Common eider populations nest mainly in the coastal high arctic regions of Canada and Siberia. Along the eastern coast of North America, common eiders breed as far south as Maine, and along the western coast of North America they breed as far south as the Alaskan Peninsula. During the winter, common eiders move south, rarely as far as Florida on the east coast and sometimes as far south as Washington on the west coast. Most common eiders, however, move primarily to Newfoundland and Cape Cod in the east and to the Aleutian Islands in the west. (Ehrlich, et al., 1988; Nuttal, 1929; Peterson, 1980)
Common eiders nest mainly among the rocks surrounding the coastlines and in tundra, particularly on small offshore islands that are free of mammalian predators. Nests are often hidden in tall grasses to avoid predation. (Guillemette, et al., 1992)
Measuring, on average, between 53 to 60 cm (21 to 24 inches) common eiders are the largest ducks in the northern hemisphere. Although the weight of common eiders differs depending upon the individual’s sex and the time of year, they average about 1800 grams, with reported measurements being between 850 and 3025 grams.
Adult male common eiders are recognizable by their dramatic arrangement of black and white plumage. They are black on their underside and white on their back and forewings. The male common eider also has a predominantly white head, but it is crowned with black and they have a touch of light emerald green on the back and sides of their head. The adult female common eider is almost exclusively brownish or reddish-brown and is closely barred. Immature males begin their life grayish-brown in color, then become dusky with a white collar and eventually end up like their mature counterparts. The white plumage in adult males develops in irregular patterns.
Female Common Eiders blend in well with their environment, which is the vegetation on the offshore islands. Adult plumage patterns are not fully complete until they reach about three years of age. In the period of a single year, dramatic differences in the appearance of plumage occur, which is why there is a great diversity in appearance among individuals in any given flock. (Ehrlich, et al., 1988; Nuttal, 1929; Peterson, 1980)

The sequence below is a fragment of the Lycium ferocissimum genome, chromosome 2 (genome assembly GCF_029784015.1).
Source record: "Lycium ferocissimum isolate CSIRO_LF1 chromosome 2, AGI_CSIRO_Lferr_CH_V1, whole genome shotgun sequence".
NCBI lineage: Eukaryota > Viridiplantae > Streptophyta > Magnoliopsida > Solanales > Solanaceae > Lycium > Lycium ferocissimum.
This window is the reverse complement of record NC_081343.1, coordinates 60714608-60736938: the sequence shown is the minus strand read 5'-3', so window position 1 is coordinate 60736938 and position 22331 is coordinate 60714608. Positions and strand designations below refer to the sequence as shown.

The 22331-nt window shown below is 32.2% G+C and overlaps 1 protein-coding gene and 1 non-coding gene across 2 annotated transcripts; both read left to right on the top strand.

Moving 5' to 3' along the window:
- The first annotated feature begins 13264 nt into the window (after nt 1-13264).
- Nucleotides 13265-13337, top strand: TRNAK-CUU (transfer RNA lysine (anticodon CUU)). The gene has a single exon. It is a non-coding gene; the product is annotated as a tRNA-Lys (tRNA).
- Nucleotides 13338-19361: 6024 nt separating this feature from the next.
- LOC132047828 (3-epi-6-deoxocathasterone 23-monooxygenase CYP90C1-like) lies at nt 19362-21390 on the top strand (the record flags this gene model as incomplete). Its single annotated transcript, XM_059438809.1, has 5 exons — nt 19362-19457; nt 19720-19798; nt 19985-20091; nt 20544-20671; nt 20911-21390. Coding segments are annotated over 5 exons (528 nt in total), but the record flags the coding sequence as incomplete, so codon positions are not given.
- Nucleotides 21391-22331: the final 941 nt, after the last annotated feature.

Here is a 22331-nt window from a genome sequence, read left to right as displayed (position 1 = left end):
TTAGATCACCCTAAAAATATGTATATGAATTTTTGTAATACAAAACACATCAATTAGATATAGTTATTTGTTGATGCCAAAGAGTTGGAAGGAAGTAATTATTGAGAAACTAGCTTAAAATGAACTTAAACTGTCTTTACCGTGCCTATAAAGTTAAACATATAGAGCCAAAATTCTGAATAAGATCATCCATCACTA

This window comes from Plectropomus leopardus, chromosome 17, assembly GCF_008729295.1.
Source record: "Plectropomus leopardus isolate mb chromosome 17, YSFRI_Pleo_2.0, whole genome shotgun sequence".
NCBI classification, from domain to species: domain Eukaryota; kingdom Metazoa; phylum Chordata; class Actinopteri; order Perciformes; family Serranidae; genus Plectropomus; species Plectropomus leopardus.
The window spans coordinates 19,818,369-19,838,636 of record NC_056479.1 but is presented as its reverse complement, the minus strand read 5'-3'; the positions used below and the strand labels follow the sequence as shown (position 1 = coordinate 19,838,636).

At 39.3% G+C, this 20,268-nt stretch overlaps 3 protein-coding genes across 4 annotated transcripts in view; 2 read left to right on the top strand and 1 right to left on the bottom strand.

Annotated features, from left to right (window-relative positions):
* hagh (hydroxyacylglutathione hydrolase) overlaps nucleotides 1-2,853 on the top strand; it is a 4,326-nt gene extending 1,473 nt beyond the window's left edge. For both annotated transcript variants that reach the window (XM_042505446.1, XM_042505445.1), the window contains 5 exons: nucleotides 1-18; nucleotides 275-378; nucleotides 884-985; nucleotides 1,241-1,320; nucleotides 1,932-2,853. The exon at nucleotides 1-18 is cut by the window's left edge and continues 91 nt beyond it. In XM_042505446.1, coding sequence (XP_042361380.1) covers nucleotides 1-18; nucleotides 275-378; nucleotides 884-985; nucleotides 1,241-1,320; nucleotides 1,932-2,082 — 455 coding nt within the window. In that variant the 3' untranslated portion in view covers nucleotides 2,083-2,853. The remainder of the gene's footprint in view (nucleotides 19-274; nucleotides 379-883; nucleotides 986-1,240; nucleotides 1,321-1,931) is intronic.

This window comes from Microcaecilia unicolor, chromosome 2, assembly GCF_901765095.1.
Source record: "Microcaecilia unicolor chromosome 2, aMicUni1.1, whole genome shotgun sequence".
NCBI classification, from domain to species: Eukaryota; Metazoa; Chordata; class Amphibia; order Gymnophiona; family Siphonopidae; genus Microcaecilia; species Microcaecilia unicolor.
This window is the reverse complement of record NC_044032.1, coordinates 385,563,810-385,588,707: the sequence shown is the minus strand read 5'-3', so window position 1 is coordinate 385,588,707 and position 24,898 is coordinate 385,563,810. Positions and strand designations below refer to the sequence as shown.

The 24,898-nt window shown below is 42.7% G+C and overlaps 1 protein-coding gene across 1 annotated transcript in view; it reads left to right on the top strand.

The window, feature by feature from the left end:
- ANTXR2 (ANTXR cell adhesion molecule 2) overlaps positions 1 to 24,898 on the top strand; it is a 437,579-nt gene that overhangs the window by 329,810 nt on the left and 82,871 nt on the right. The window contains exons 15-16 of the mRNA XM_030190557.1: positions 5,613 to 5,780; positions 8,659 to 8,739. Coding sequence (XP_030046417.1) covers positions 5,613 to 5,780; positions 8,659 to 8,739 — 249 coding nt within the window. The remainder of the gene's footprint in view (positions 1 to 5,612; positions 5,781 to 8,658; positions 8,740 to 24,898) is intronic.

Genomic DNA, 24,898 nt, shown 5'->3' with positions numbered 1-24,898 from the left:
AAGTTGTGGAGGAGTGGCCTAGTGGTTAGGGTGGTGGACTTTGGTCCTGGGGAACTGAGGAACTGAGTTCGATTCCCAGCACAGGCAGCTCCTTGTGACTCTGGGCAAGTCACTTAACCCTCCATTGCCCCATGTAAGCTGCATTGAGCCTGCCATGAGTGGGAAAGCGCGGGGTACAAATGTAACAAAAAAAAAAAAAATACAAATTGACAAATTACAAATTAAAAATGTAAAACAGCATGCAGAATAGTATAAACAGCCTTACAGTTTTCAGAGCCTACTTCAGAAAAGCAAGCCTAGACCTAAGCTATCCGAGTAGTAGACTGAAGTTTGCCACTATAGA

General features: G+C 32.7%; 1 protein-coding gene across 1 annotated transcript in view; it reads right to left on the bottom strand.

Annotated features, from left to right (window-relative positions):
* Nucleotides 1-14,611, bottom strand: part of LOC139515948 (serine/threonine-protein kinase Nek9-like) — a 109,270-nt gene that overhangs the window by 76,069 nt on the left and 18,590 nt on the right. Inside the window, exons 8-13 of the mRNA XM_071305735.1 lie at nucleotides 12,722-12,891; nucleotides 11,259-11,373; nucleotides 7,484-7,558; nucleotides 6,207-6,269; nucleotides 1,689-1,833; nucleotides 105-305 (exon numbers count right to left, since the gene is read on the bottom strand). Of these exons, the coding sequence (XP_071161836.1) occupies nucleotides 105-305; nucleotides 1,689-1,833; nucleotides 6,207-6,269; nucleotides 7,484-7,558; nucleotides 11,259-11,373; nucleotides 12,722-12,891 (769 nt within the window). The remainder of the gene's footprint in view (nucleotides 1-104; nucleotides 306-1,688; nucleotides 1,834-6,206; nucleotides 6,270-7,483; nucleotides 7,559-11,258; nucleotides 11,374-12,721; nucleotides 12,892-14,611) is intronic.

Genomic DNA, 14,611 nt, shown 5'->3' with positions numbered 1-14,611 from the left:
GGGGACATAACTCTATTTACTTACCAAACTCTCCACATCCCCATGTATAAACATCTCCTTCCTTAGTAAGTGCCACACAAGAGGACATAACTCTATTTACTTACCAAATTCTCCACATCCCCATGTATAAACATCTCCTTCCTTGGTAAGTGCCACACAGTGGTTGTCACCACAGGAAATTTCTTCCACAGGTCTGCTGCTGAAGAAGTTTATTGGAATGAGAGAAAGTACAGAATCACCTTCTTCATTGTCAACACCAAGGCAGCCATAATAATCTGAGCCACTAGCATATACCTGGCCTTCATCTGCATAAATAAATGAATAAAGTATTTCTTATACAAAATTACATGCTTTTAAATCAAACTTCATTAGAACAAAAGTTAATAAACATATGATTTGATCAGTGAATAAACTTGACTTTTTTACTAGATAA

Common eiders are monogamous. During the spring, courtship becomes very intense and lasts even after two common eiders have paired. This ensures a strong bond between the male and the female. When courting a female in the spring, male common eiders use a series of loud, eerie calls to attract a female. These calls resemble a sort of slurred moaning "ow-ee-urr" sound. Although many common eiders are already paired with a mate by the time they reach the breeding grounds, some do not pair until they get to the islands. Pairs of common eiders do not mate for life. (AKNHP, 1998; Ehrlich, et al., 1988; National Audubon Society, Inc., 2000; Peterson, 1980)
Female common eiders reach sexual maturity earlier than males. A female may be capable of reproduction when she is around two years of age, whereas a male takes three years to sexually mature.
Nesting begins in early summer; common eiders return to breeding islands as soon as the ice begins to melt. It takes a couple of days for a pair to choose a nesting site and prepare it. The female common eider plucks down from her own body to line a nest, in which she lays four to five eggs, on average (range 2 to 8). After the second or third egg is laid, the female begins incubation. Incubation lasts for about 25 days and is only done by the female. About 50 percent of common eider eggs hatch successfully. Young fledge after 30 to 50 days. (AKNHP, 1998; Ehrlich, et al., 1988; National Audubon Society, Inc., 2000; Peterson, 1980)
The female common eider plucks down from her own body to line a nest, in which she lays four to five eggs. After the second or third egg is laid, the female begins incubation. Incubation lasts for about 25 days and is only done by the female. Unlike most other seabirds, male common eiders do very little in raising the young. In fact, male common eiders leave to join male flocks once the female has begun incubation. Young fledge in about 30 to 50 days.
After mating, protecting the young from predators becomes one of the major priorities among most individuals in a flock. One of the most noticeable behaviors to provide protection from predators is creching behavior. Common eiders gather into large groups which distract predators and may help ducklings by reducing the gull’s ability to hunt effectively. By pooling into these large groups, common eiders reduce the area exposed to the predators and thus reduce the risk of a gull picking out a single individual in the group. (AKNHP, 1998; Bedard and Munro, 1977; Ehrlich, et al., 1988; National Audubon Society, Inc., 2000; Nuttal, 1929; Peterson, 1980)
Although common eiders are capable of flight about 60 days after hatching, few young ever survive that long. Young are killed by predators, starvation, or exposure. If one duckling per couple lives long enough to make the migration flight in the fall, it is a good year. Even though this survival rate seems low, adult common eiders living in the wild have long lives, often as long as 20 years. Estimated survival rates among adults per year average from 80-95 percent. (AKNHP, 1998; Nuttal, 1929; Peterson, 1980)
Common eiders are migratory, they live and travel in large flocks which often number from tens to thousands of individuals. Common eiders dive to collect various oceanic organisms, often plunging anywhere from 3 to 20 meters into the water. They also follow a leader in the flock while diving in order to expend less energy in the winter. (AKNHP, 1998; Guillemette, 1998; Guillemette, et al., 1992; Nuttal, 1929)
We do not have information on home range for this species at this time.
When courting a female in the spring, male common eiders use a series of loud, eerie calls to attract a female. These calls resemble a sort of slurred moaning "ow-ee-urr" sound.
The diet of common eiders consists almost exclusively of mollusks, echinoderms, crustaceans, and a few fish. Common eiders swallow their prey whole and then crush them with their gizzard. During the winter months, daylight is short-lived and so common eiders spend more than half of the day feeding.